ChinaTelephone.jpgThe long-awaited go-ahead for commercial 3G services in China could be just around the corner.

Taiwanese handset makers are preparing for production of dual-mode GSM/TD-SCDMA handsets in China, according to DigiTimes, which suggests an official announcement may not be far off.

One of the Taiwanese manufacturers, Inventec Appliance, is currently testing its handsets with China's Datang Mobile, which helped create the TD-SCDMA standard. The latter also recently announced that it had chosen US vendor Freescale to supply digital signal processors for a 3G basestation design.

Another Taiwanese firm, Foxlink, is building a TD-SCDMA handset production line in China, and the Chinese R&D unit of BenQ is also developing handsets, according to DigiTimes' sources.

Taiwanese handset makers are limbering up in preparation for the award of 3G licences that they apparently expect to heavily favour the home-grown TD-SCDMA standard.

Unlike the rival CDMA2000 and W-CDMA standards, which are now widely used outside of China, TD-SCDMA has yet to be used anywhere to offer commercial services, although it is currently being trialled in China.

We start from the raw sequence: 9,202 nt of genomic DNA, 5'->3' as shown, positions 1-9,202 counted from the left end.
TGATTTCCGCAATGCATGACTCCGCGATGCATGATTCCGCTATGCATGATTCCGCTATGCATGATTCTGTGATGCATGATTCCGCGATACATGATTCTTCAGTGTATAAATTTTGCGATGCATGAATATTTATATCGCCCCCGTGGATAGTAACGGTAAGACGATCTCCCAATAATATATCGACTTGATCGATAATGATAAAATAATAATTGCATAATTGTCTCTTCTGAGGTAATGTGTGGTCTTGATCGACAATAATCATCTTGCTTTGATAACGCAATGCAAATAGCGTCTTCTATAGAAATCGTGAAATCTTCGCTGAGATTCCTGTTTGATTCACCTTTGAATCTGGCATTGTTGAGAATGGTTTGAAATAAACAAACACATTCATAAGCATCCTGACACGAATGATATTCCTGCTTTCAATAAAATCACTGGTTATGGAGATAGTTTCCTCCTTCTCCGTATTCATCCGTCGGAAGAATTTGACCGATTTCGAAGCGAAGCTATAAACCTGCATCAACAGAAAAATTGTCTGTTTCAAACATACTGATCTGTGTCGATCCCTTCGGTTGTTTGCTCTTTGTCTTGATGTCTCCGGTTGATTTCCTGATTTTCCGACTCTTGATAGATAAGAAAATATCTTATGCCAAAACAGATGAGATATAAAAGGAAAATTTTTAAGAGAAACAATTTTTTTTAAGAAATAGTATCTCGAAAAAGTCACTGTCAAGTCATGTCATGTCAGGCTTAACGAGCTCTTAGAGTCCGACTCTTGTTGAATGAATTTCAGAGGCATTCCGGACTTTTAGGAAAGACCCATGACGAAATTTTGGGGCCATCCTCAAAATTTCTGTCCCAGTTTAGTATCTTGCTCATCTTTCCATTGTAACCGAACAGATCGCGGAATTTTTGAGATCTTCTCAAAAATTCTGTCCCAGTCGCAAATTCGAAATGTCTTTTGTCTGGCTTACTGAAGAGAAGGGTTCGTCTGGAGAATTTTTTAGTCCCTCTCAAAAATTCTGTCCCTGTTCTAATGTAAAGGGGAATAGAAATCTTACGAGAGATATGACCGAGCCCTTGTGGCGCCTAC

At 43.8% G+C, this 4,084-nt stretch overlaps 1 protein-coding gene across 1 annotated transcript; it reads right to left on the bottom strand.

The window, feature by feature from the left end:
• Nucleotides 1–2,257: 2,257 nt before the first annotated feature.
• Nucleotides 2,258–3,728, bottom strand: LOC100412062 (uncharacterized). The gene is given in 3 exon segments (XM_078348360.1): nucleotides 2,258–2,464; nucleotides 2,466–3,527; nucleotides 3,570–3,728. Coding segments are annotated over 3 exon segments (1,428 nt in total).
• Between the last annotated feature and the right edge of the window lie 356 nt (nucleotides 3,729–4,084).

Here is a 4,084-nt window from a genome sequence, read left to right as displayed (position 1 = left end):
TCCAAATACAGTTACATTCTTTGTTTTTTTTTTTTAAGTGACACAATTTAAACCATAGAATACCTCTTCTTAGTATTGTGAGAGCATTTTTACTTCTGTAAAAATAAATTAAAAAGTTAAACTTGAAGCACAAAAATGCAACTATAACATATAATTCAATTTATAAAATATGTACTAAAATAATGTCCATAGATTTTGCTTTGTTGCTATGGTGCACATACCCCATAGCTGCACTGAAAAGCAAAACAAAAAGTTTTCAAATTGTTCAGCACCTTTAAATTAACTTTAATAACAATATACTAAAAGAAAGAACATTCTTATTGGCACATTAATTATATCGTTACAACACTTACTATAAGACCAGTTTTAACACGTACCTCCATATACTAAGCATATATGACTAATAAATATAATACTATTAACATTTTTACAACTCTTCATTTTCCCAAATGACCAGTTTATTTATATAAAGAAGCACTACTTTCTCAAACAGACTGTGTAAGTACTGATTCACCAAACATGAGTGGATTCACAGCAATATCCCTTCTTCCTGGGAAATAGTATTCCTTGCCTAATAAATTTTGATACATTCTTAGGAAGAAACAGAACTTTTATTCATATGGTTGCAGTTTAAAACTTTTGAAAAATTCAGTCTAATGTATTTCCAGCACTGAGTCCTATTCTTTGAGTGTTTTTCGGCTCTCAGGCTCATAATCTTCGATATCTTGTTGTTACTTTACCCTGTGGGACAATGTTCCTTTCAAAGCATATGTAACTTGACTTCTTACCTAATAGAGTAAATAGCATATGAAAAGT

The award of the 3G licences may be only months— or even weeks — away according to Barron's ($) . The paper says the results of a lengthy test of the home-grown TD-SCDMA standard is due at the end of October. In addition, a conference on 3G is scheduled for November.

If the go-ahead is given, it should mean a rush of orders for the telecoms equipment industry. China is promoting TD-SCDMA partly to boost the technological competitiveness of China's telecoms equipment makers and so one can expect the lion's share of orders to go to Chinese firms.

However, non-Chinese vendors are keen not to miss out on the feast and so they have been making encouraging noises about the TD-SCDMA technology. For example, Ericsson recently described TD-SCDMA as a “cutting edge” technology, even though Ericsson promotes W-CDMA for the rest of the world.

Analysts at BDA China believes the ultimate success of the new standard will depend on whether TD-SCDMA can expand into overseas markets and achieve economies of scale. However, the consultancy believes the standard will not gain significant momentum overseas.

BDA has an excellent analysis of the Chinese and foreign players competing in the fledgling industry that is forming around the TD-SCDMA technology. It singles out Motorola and Samsung, as the handset vendors best placed to benefit from the new standard.

More on China's 3G saga in this earlier EngagingChina report.

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